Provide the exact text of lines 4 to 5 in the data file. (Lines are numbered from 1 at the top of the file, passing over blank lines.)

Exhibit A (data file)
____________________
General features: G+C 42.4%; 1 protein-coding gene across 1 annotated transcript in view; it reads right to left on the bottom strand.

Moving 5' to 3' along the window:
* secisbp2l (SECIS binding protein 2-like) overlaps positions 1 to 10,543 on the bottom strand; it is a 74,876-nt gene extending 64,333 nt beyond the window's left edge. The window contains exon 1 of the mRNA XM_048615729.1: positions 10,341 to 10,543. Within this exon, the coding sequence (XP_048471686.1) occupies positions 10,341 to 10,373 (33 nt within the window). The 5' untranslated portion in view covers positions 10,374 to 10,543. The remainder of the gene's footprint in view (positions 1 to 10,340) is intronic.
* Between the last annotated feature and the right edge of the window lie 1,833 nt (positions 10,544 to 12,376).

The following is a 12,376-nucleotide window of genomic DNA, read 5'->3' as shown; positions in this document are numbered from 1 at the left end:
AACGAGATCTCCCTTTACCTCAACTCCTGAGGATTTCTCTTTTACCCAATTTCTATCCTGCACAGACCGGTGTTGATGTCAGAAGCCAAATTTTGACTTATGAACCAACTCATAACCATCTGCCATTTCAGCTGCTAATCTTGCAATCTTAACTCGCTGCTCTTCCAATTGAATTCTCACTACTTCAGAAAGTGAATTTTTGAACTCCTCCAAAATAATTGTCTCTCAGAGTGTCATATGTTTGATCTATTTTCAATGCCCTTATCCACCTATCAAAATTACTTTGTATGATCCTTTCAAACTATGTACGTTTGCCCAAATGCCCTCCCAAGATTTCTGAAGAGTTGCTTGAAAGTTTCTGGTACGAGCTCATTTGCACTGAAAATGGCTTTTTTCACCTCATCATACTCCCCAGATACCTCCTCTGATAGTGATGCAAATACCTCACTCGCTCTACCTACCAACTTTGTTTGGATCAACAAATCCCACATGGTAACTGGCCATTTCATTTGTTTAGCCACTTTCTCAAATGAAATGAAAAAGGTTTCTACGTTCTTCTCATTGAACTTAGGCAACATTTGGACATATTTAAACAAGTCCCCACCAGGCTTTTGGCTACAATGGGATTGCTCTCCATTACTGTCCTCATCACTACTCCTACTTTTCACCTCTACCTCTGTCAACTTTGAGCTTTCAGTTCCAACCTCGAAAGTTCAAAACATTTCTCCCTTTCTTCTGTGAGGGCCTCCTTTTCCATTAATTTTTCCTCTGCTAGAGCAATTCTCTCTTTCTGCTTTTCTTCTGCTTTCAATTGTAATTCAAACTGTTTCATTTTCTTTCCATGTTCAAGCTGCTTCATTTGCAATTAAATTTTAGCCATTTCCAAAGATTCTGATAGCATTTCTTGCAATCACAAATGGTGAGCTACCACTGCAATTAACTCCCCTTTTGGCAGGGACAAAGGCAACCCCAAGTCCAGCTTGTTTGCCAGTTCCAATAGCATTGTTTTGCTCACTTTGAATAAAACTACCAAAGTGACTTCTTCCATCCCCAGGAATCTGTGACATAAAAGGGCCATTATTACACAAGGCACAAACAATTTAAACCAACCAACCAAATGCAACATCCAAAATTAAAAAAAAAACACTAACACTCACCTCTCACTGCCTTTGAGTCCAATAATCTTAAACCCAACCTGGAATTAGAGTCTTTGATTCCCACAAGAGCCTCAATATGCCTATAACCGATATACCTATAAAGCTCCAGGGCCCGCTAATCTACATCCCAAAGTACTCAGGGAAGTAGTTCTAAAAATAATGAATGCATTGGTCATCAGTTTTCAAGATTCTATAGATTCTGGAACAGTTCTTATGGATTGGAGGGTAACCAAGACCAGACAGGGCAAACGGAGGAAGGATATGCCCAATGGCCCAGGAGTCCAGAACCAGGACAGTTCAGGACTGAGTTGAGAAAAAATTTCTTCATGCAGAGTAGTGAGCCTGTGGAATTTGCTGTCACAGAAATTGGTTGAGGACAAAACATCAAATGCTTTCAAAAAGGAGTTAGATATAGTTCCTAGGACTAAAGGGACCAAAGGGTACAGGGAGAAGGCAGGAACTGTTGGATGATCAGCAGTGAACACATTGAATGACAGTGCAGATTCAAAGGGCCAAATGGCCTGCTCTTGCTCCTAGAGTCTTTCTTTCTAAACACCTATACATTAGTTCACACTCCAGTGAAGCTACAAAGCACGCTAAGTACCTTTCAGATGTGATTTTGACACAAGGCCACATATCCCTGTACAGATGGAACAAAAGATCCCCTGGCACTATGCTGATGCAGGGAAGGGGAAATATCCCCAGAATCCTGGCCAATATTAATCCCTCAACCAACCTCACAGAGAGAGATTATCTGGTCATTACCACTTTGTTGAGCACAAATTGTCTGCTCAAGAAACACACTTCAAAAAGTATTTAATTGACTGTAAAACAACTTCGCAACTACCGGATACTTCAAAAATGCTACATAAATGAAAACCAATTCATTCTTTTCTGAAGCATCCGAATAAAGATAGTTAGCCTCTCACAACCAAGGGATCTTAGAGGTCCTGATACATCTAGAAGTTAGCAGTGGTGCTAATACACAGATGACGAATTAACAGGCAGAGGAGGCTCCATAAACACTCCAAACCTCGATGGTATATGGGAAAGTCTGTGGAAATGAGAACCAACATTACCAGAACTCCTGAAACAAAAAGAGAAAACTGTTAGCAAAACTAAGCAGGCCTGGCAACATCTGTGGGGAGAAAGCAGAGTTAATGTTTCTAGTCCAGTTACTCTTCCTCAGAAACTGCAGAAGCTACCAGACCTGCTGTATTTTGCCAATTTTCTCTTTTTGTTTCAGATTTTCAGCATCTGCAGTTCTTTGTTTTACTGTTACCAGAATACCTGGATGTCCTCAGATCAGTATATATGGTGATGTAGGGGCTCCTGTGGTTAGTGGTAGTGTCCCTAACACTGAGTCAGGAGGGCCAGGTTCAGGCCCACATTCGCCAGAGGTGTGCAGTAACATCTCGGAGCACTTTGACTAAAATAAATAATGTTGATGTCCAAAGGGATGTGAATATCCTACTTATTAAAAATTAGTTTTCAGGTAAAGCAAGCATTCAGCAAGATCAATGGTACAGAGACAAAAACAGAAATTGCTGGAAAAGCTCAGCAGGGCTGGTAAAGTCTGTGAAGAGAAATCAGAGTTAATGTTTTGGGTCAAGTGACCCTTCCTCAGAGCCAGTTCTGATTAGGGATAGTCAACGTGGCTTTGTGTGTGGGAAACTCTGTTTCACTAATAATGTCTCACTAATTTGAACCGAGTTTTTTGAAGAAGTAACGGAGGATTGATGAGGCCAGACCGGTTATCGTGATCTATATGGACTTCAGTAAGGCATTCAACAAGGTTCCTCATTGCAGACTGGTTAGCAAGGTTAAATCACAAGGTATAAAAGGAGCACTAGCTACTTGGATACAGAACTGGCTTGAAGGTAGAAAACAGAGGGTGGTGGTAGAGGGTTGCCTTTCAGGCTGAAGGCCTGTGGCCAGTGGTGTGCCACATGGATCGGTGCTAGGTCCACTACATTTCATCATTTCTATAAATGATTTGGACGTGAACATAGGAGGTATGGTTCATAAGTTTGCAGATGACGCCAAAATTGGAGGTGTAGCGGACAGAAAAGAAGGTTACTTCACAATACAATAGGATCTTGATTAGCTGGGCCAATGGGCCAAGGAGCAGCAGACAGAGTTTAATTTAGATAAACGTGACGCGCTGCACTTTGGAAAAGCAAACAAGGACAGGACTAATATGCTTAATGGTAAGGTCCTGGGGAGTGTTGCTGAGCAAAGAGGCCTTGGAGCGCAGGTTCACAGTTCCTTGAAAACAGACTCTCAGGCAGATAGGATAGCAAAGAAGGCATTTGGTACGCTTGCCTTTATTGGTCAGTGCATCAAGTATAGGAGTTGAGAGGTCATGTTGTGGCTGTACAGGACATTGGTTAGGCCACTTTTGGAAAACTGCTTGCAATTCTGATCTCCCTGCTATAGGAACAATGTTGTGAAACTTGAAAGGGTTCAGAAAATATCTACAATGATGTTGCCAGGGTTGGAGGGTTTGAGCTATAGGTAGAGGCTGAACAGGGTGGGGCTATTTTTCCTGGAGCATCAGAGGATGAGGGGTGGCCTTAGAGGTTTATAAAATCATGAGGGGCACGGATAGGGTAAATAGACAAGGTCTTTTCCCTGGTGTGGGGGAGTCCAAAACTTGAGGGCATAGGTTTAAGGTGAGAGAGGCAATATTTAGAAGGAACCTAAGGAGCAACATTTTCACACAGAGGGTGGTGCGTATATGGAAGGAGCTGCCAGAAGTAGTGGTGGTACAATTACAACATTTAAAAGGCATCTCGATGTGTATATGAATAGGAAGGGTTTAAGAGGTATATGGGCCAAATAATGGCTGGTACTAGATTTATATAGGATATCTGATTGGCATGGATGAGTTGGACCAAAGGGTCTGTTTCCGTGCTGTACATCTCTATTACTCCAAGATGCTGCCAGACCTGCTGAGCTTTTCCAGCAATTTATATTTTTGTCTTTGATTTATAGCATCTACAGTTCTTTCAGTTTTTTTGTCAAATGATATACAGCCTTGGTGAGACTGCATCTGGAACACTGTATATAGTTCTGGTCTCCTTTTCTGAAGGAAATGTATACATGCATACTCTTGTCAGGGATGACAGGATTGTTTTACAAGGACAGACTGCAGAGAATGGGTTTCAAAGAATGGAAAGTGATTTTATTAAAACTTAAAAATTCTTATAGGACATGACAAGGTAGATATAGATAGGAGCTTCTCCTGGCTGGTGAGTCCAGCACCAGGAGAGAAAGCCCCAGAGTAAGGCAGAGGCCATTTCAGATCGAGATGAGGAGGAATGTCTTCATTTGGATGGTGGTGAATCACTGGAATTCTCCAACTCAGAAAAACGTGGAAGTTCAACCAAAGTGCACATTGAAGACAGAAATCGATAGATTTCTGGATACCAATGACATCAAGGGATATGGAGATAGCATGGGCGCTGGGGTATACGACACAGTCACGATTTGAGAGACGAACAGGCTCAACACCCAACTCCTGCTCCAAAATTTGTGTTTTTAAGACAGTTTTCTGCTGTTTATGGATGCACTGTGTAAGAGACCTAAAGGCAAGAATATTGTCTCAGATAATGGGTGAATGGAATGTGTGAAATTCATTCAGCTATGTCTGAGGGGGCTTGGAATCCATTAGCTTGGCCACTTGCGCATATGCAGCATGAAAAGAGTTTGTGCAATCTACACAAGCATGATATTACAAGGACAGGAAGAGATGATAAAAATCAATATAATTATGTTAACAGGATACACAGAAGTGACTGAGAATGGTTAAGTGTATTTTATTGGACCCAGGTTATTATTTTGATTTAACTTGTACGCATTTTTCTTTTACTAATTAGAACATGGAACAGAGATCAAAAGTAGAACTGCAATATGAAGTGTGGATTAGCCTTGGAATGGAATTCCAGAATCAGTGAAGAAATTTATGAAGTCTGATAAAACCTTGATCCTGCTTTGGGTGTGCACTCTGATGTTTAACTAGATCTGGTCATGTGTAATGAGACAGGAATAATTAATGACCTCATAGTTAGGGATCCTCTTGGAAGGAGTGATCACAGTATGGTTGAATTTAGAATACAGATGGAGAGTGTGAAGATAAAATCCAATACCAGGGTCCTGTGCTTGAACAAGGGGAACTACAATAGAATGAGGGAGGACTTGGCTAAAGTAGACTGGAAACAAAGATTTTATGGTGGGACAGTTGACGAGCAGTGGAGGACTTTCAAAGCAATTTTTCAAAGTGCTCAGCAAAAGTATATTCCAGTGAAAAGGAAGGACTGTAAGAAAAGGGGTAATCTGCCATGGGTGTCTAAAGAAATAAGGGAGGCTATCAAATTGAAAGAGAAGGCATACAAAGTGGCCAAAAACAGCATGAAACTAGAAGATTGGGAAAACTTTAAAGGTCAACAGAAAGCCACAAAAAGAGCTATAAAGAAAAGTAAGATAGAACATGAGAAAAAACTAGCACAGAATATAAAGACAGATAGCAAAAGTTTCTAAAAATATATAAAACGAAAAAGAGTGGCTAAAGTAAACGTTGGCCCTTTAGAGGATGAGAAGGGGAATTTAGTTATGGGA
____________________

* Between the last annotated feature and the right edge of the window lie 1,833 nt (positions 10,544 to 12,376).

The following is a 12,376-nucleotide window of genomic DNA, read 5'->3' as shown; positions in this document are numbered from 1 at the left end: